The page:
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A Look at the Origin & Mechanism of Accents

Rhea Chedid By Rhea Chedid Published on April 11, 2018

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This article was updated on May 11, 2018

*This article was originally posted on Gate 37 and was written by The Gate 37 Team.*

Why Don’t British Singers Have British Accents‘. It’s a question we’ve all probably asked ourselves but haven’t given much thought to. Josef Fioretta, a linguistics professor at Hofstra University, says that “What gets lost in singing are the suprasegmentals,” a linguistic term used to indicate qualities like stress, tone, and syllabification. A song’s rhythm limits the singer’s ability to pronounce vowels in the usual way shifting the tone, the intonation, the rhythm of a language. Of course, a lot of English artists probably want to sound American to create an emotional bond with the biggest market on earth, and shift records, maximize Spotify streams and tickets. Some bands obviously go the other direction, like the sincerity of the Clash or the mockney accent of a Kate Nash.

What Is An Accent Anyway?

In sociolinguistics, an accent is the form of pronunciation that is specific to an individual, location, or nation. An accent can tell someone where you’re from, down to the specific city, and can give some cues as your socioeconomic status, ethnicity, or influence your first language has had on you. An accent is a way of pronouncing a language, which means it is categorically impossible to speak without an accent. Everyone has an accent.

Does An Accent Last Forever?

Anthea Fraser Gupta, Senior Lecturer at the School of English at the University of Leeds, answering questions at The Linguist List states that “people do not have a single fixed accent which is determined by their experiences. We can control the way we speak, and do, both consciously and unconsciously. Most people vary their accent depending on who they are speaking with. We change our accents, often without noticing, as we have new life experiences.”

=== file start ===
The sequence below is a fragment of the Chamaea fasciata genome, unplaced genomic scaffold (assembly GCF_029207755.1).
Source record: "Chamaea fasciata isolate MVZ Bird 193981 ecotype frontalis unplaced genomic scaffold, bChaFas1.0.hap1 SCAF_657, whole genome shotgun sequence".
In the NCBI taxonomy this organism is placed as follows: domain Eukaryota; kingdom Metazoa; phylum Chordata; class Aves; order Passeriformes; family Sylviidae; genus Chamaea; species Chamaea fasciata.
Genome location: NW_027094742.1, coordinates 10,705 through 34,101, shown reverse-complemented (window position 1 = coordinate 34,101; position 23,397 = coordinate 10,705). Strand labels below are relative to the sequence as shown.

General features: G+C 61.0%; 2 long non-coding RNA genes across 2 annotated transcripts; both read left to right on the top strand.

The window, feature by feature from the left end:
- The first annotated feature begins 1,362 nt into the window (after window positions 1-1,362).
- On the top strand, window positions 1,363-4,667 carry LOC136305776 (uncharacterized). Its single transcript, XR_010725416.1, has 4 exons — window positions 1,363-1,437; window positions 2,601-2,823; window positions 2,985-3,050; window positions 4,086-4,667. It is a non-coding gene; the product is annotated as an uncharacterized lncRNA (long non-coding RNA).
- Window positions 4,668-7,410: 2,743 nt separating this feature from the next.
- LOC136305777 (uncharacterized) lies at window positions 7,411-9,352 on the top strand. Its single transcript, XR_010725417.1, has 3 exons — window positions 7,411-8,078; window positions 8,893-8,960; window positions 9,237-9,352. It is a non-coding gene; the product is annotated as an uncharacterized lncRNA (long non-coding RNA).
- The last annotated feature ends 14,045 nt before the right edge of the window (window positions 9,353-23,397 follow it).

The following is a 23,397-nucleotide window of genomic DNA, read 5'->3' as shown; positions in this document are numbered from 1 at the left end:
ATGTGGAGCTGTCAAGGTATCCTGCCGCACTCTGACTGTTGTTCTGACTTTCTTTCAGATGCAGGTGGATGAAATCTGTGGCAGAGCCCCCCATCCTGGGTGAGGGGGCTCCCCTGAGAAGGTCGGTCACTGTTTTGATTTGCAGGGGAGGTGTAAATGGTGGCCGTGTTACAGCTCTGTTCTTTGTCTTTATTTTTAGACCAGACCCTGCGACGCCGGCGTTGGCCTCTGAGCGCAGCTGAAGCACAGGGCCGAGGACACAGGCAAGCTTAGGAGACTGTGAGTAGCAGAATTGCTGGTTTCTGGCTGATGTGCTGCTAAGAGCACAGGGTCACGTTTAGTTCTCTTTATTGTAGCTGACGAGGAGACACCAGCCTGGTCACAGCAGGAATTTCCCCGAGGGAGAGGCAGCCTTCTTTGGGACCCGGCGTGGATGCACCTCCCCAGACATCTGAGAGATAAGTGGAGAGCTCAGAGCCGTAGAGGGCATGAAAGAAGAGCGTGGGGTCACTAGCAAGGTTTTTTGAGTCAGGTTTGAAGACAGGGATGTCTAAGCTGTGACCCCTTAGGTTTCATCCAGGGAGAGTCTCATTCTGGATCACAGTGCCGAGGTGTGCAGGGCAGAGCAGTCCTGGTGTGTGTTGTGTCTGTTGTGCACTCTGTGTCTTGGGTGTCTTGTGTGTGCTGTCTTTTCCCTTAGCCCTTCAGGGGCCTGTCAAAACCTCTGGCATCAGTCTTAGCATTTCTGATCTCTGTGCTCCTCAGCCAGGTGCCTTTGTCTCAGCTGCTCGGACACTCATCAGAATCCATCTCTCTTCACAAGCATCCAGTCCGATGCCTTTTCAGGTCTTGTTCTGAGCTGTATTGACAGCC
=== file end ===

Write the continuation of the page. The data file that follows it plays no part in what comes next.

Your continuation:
As language changes over time, with new words entering the fray, and modifications to accepted grammar, accents also vary over time. All you have to do is listen to recordings of archival news footage from Pathe to realized how much accents can change within the same geographic space over decades.

Why do languages develop different accents?

Humans are all about belonging to peer groups. When groups become distinct, the way they speak becomes distinct too. This happens socially and geographically. As humans travel to, mix with, and conquer other nations, their accents evolve and intertwine. First generation children play a big role in this as they draw on the accents of the adults around them, and create something new.

If people move to a new place in groups that group usually brings several different accents with them. The children will draw on the mixture of accents they hear and create their own accent out of what they hear. The modern accents of Australia are closer to London accents of English than to any other accent from England. This is because the founder generation of the new colony took hold in Sydney in 1788 and a large component drawn from the poor of London, who were transported to Australia as convicts. The accents of New Zealand are similar to Australian accents because a large proportion of the early English-speaking settlers of New Zealand came from Australia.

Do People Purposefully Change Their Accents?

It would appear so. Many people in the public eye, from Margret Thatcher to David Beckham, change their accents to coincide with their new social status. Techniques for this can be used such as accent reduction are a systematic way to learn or adopt a new accent. The methodology involves several steps, which include identifying deviations in the person’s current speech from the desired accent (such as pronunciation, speech patterns, and speech habits), changing the way one uses the mouth, teeth, and tongue to form vowel and consonant sounds, modifying one’s intonation and stress patterns, and changing one’s rhythm. Throw in Audrey Hepburn and Rex Harrison and you’ve got yourself a musical.

This article was originally posted in August 2014.


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